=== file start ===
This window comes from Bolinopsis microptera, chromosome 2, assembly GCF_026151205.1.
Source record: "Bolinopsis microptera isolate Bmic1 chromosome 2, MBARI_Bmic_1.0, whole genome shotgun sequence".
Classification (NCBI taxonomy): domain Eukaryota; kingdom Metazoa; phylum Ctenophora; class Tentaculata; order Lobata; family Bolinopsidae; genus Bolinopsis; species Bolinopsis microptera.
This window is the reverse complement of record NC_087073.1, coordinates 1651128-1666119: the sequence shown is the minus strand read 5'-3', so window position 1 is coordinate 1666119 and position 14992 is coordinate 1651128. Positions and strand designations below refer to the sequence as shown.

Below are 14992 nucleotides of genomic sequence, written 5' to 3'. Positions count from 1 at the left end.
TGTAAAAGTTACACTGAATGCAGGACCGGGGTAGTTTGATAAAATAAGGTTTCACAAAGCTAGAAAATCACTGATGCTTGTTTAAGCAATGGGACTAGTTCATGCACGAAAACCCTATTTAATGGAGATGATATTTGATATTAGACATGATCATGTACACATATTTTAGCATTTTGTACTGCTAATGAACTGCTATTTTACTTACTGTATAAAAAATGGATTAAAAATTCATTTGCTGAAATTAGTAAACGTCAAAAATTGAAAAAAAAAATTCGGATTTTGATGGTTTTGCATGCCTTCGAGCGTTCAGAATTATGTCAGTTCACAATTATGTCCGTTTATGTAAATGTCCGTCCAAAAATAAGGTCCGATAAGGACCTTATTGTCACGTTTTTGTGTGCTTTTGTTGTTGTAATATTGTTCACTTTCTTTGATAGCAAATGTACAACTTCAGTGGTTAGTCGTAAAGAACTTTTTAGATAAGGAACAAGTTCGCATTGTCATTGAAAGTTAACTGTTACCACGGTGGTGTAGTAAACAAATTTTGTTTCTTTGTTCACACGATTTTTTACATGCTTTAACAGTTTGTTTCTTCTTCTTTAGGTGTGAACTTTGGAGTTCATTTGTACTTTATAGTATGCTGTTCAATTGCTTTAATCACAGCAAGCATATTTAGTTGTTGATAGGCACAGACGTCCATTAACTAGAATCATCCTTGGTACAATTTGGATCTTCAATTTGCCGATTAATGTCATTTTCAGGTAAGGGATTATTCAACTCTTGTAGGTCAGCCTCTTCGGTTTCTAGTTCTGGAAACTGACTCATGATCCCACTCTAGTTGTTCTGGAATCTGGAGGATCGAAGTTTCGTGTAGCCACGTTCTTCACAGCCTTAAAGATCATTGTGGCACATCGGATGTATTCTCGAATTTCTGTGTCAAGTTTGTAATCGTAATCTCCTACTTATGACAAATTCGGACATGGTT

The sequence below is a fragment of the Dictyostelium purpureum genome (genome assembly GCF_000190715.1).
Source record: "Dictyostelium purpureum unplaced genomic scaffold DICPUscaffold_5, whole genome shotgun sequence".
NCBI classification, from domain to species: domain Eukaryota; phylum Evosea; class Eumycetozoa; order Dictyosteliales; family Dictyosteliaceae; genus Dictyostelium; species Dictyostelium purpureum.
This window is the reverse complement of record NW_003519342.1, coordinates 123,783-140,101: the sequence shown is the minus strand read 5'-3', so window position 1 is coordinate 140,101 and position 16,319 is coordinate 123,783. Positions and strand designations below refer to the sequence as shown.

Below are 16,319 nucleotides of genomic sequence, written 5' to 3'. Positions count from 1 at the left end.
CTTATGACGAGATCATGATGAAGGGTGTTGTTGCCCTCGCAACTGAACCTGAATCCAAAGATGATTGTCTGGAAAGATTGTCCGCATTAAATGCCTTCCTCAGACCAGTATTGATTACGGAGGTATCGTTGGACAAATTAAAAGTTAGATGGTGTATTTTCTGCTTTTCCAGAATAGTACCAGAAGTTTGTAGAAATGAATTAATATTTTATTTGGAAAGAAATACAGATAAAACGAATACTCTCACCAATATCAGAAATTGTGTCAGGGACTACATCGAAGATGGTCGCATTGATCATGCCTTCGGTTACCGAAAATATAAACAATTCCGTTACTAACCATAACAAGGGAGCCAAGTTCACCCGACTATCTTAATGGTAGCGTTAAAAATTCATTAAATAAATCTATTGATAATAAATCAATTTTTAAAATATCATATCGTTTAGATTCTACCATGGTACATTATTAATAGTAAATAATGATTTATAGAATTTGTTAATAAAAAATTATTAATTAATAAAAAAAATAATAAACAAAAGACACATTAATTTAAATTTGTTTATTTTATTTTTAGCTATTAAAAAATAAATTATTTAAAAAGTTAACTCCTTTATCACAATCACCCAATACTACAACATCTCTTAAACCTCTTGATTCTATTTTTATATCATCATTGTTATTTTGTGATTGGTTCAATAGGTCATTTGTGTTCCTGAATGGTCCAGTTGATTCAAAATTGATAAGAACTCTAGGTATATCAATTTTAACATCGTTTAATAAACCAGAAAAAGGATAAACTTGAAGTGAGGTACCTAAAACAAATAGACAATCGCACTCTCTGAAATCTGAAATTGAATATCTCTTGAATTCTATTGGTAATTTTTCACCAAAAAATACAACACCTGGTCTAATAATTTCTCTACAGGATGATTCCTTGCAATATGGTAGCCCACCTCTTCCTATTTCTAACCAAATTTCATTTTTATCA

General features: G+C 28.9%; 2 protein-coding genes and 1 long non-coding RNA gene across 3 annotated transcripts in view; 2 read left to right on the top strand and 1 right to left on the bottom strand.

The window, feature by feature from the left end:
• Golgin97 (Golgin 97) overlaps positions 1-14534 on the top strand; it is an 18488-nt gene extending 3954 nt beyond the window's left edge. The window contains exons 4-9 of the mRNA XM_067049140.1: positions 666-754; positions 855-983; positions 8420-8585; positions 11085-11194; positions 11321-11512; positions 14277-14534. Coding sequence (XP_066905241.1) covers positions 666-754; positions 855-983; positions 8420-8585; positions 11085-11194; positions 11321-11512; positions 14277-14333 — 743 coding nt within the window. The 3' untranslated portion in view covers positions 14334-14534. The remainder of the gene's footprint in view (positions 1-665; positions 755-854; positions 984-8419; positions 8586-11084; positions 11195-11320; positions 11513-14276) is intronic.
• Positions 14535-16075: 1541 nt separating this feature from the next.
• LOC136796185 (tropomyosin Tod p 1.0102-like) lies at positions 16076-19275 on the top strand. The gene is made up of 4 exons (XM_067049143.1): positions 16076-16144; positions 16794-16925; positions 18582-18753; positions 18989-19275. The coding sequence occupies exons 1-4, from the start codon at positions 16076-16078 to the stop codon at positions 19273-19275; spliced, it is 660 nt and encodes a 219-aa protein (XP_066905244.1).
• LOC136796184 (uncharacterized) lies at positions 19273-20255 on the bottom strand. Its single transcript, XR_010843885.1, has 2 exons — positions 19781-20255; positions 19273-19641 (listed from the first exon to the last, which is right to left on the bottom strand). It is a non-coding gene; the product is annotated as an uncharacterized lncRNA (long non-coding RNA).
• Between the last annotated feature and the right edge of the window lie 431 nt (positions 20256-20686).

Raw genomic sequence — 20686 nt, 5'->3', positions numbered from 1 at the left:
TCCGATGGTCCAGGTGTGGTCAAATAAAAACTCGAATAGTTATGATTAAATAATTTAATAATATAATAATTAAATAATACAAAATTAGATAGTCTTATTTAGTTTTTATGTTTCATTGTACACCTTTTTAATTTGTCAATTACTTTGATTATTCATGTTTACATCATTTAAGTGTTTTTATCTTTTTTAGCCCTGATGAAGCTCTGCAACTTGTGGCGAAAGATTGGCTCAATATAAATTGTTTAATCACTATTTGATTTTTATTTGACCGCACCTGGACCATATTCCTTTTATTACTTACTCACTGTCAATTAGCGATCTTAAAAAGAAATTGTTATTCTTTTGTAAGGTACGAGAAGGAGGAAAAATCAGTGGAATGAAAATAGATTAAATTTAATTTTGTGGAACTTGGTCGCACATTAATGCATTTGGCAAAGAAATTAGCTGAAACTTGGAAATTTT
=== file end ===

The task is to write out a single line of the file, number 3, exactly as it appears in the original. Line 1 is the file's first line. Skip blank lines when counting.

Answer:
Classification (NCBI taxonomy): domain Eukaryota; kingdom Metazoa; phylum Ctenophora; class Tentaculata; order Lobata; family Bolinopsidae; genus Bolinopsis; species Bolinopsis microptera.